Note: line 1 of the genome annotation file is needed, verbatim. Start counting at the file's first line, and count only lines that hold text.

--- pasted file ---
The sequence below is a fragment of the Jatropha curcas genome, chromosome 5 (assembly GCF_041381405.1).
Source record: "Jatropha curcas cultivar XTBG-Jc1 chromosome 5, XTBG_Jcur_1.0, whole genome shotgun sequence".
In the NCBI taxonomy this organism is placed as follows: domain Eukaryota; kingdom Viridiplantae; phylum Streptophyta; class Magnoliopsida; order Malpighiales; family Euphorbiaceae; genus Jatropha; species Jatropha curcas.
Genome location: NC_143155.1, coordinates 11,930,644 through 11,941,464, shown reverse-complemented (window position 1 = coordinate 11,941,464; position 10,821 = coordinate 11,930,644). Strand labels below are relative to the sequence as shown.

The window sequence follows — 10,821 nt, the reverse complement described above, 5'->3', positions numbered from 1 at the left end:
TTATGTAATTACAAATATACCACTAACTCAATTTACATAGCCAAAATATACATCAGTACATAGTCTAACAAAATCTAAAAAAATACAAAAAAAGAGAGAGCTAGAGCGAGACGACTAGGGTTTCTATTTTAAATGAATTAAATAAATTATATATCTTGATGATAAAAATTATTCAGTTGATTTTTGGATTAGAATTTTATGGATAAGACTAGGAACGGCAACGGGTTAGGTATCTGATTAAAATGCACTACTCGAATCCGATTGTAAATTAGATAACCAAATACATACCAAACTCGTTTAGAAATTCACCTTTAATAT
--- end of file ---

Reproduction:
The sequence below is a fragment of the Jatropha curcas genome, chromosome 5 (assembly GCF_041381405.1).